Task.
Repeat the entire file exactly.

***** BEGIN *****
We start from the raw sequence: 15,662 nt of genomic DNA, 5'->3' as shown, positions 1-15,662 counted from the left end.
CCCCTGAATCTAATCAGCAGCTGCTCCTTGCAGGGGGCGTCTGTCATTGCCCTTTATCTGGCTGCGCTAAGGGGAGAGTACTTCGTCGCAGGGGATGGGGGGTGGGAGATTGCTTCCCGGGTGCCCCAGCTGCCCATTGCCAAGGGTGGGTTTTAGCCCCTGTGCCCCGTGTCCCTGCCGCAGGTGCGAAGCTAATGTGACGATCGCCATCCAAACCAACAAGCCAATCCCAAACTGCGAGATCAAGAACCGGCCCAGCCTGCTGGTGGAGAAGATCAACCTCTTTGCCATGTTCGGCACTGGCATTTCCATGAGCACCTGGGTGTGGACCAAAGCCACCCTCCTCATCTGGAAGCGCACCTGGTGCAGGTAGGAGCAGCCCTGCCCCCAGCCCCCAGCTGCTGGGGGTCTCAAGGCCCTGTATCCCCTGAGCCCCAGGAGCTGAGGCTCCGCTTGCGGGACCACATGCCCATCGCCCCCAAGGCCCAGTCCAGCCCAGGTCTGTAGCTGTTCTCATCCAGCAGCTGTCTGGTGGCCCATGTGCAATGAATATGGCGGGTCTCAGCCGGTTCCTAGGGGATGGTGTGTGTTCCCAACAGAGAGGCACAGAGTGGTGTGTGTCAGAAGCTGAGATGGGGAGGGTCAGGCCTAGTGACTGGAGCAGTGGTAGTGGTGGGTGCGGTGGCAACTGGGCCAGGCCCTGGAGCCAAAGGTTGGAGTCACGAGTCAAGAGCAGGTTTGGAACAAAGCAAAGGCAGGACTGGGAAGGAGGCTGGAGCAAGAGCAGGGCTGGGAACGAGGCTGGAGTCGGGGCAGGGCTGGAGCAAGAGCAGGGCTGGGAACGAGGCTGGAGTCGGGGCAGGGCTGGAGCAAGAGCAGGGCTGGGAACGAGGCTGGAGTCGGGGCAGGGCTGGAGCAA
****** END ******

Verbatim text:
We start from the raw sequence: 15,662 nt of genomic DNA, 5'->3' as shown, positions 1-15,662 counted from the left end.
CCCCTGAATCTAATCAGCAGCTGCTCCTTGCAGGGGGCGTCTGTCATTGCCCTTTATCTGGCTGCGCTAAGGGGAGAGTACTTCGTCGCAGGGGATGGGGGGTGGGAGATTGCTTCCCGGGTGCCCCAGCTGCCCATTGCCAAGGGTGGGTTTTAGCCCCTGTGCCCCGTGTCCCTGCCGCAGGTGCGAAGCTAATGTGACGATCGCCATCCAAACCAACAAGCCAATCCCAAACTGCGAGATCAAGAACCGGCCCAGCCTGCTGGTGGAGAAGATCAACCTCTTTGCCATGTTCGGCACTGGCATTTCCATGAGCACCTGGGTGTGGACCAAAGCCACCCTCCTCATCTGGAAGCGCACCTGGTGCAGGTAGGAGCAGCCCTGCCCCCAGCCCCCAGCTGCTGGGGGTCTCAAGGCCCTGTATCCCCTGAGCCCCAGGAGCTGAGGCTCCGCTTGCGGGACCACATGCCCATCGCCCCCAAGGCCCAGTCCAGCCCAGGTCTGTAGCTGTTCTCATCCAGCAGCTGTCTGGTGGCCCATGTGCAATGAATATGGCGGGTCTCAGCCGGTTCCTAGGGGATGGTGTGTGTTCCCAACAGAGAGGCACAGAGTGGTGTGTGTCAGAAGCTGAGATGGGGAGGGTCAGGCCTAGTGACTGGAGCAGTGGTAGTGGTGGGTGCGGTGGCAACTGGGCCAGGCCCTGGAGCCAAAGGTTGGAGTCACGAGTCAAGAGCAGGTTTGGAACAAAGCAAAGGCAGGACTGGGAAGGAGGCTGGAGCAAGAGCAGGGCTGGGAACGAGGCTGGAGTCGGGGCAGGGCTGGAGCAAGAGCAGGGCTGGGAACGAGGCTGGAGTCGGGGCAGGGCTGGAGCAAGAGCAGGGCTGGGAACGAGGCTGGAGTCGGGGCAGGGCTGGAGCAA